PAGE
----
The dovecote is a large round building, in circumference over eighty feet. The walls are buttressed, and against them several ancient pear trees grow - the most innocuous form of living vesture that a building can well have. There is a single dormer window just above the eaves of the tiled roof, upon the top of which is a small wooden cupola having three tiers of entrance-holes, alighting-ledges being provided for each tier. The vane surmounting all is a bird which we may take to be a pigeon.

The walls are three feet thick, the door three feet six inches high, by two feet six in width. Inside there is a potence, in good working order, with its ladder still in place. Of about one thousand nest-holes some are simply oblong, while a few have two entrances.

At Melplash Court, near Beaminster, now a farm, there is a circular stone dovecote said to have been built in 1604. It stands in a field and is of rather small size; forty feet only in diameter, and twelve feet high to the eaves.

The walls are forty inches thick, the doorway four feet high. The nest-holes, about two hundred in number, are simple oblong recesses; no potence remains, but timbers in the roof suggest one having been in use.

Piddletrenthide Manor presents us with a dovecote differing entirely in one respect from any of the specimens already seen. It stands about three hundred yards from the house, on a small hill in a wood, and is built of mixed brick and flints. The height to the eaves is considerable, being forty feet; the diameter is twenty-one. While the greater portion of the building is of circular form, the first six feet from the ground is octagonal.

This, at least, is the case externally; but inside, the whole, from floor to roof, is round. It contains over eight hundred L-shaped nest holes, with alighting-ledges for each tier. The potence and ladder are in complete working order. The walls are three feet thick, the roof tiled, and surmounted by a lead-covered cupola upon which is a weather-vane.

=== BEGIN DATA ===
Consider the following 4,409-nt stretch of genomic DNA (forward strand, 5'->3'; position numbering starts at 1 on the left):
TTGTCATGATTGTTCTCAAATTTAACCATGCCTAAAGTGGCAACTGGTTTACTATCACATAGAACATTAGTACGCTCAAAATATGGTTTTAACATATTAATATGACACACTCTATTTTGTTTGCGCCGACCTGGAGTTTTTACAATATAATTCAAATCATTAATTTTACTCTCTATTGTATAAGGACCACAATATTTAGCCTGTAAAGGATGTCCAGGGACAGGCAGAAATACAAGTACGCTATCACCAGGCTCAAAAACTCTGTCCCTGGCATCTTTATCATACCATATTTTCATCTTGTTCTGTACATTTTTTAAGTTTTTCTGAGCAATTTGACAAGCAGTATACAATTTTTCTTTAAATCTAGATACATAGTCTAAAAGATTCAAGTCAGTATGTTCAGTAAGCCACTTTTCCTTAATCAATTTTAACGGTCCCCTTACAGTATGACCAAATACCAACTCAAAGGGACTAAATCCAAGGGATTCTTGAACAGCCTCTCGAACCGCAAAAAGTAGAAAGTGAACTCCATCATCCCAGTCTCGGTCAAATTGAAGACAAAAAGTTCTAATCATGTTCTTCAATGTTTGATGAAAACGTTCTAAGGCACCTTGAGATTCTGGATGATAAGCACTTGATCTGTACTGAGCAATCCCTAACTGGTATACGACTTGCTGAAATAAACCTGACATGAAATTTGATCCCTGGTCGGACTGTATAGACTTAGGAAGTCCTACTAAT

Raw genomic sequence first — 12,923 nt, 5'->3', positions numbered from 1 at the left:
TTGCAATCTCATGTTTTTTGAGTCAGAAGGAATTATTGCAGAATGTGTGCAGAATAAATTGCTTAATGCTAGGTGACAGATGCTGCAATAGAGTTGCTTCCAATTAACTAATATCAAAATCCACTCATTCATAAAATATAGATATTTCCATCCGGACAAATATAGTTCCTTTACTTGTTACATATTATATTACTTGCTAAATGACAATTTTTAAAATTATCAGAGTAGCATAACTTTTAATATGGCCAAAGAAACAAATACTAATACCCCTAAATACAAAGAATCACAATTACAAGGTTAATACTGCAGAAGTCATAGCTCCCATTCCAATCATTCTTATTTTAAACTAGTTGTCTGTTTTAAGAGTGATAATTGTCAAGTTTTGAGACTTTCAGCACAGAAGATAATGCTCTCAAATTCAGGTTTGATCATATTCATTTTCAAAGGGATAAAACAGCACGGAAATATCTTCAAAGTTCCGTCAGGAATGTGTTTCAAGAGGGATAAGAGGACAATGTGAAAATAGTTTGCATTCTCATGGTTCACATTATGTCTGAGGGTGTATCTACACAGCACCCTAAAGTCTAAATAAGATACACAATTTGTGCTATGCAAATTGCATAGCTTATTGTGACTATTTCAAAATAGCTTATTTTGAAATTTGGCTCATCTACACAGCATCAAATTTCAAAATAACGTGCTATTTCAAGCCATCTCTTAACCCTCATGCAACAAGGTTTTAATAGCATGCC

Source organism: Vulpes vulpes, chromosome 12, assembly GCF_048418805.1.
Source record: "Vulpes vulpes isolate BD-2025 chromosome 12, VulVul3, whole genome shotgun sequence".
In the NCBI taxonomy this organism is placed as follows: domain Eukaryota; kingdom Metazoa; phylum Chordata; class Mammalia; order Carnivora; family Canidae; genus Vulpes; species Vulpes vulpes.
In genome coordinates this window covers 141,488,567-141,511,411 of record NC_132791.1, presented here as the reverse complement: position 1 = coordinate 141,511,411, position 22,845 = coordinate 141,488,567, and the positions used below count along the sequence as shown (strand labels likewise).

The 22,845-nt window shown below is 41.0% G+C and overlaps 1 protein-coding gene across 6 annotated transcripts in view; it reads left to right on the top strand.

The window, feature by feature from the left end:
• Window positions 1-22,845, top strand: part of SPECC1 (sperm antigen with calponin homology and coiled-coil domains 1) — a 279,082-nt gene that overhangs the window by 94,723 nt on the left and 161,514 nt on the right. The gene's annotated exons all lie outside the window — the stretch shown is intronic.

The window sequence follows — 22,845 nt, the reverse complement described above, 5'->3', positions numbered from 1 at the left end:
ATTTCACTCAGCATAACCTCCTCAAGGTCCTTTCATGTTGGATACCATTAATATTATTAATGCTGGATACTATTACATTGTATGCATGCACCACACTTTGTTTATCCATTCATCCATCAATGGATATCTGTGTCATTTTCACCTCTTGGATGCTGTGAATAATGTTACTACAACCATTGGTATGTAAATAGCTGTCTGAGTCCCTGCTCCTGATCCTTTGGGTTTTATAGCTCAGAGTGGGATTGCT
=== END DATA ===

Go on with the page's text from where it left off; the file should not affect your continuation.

We can recall the story of a feast at which the choicest wine was served the last. Old coachmen, conscious of a tired team before them, were wont so to husband its strength and speed as to "keep a trot for the town." So, on like plan, a certain Dorset dovecote is reserved to be the last recorded in the English section of this book; a dovecote which, did it possess no beauty in itself, would yet claim notice, even affection, on account of its former owner. He, worthy of the county that calls William Barnes its son, spent all too short a portion of his useful life in the old garden where the dovecote stands; spent it among the birds that he loved second only to his fellow-men. It is to Bingham's Melcombe, the last home of Reginald Bosworth Smith, that we are now to turn.
Pity that time and space will not allow description of this wonderful old Dorset manor house, of this enchanting garden where 'tis always afternoon. Much might be said about the house itself, its architecture dating from the reign of Stephen to the days of Anne; about the gate-house with its buttresses, its old walls nine feet thick; about the hall, the Tudor oriel, with the powdering-room and turret stairs. More still about the garden, with its walls, here built of small grey bricks, and there of "cyclopean stone"; its giant hedge of yew, four centuries old; its bowling-green of an "inviolate antiquity"; its silver firs and sycamores and flowing stream. But of all this it is far better not to speak. Some one has been beforehand with us; one who dwelt for seven happy years amid this scene of placid beauty, and, when death beckoned, gave his last look to the old garden that he held so dear. For Bosworth Smith himself has told us surely all there is to tell of house and garden in that fascinating volume, Bird Life and Bird Lore.

So let us come at once to where, "further on again, is a circular dovecote of stone without an angle in the whole, walls, roof, or top . . . such as no well-conditioned manor-house of the Edwards or the Henrys would willingly have been without." A little cavalier, this treatment of the building, we may think, for it is one of no uncommon charm. And yet we cannot doubt its owner loved it, as he loved its inmates, loved the magpies, ravens, owls of which he wrote with such appreciative pen.

To us at least the building seems one not to be passed lightly by. On entering into ownership of Bingham's Melcombe, the new occupier found the dovecote much dilapidated, and forthwith restored it with a care it well deserved, remodeling the whole upon an old design. It is a circular building of brick and stone. The roof, its slope of most alluring grace, is covered with delightful old stone tiles and crowned by a small open cupola, poised on pillars many and slender.
The walls are three feet thick, the doorway not particularly small. Inside are several hundred L-shaped nests. There is a subtle air of both antiquity and grace about the Bingham's Melcombe dovecote, rendering it unfitted to be anywhere than in its own peculiar place.

Beauty at Bingham's Melcombe - thither have we wandered by a long and devious road from Garway's rugged walls; and here our survey of some English dovecotes ends. Turn now to what awaits us north of Tweed.

Dovecote: Table of Contents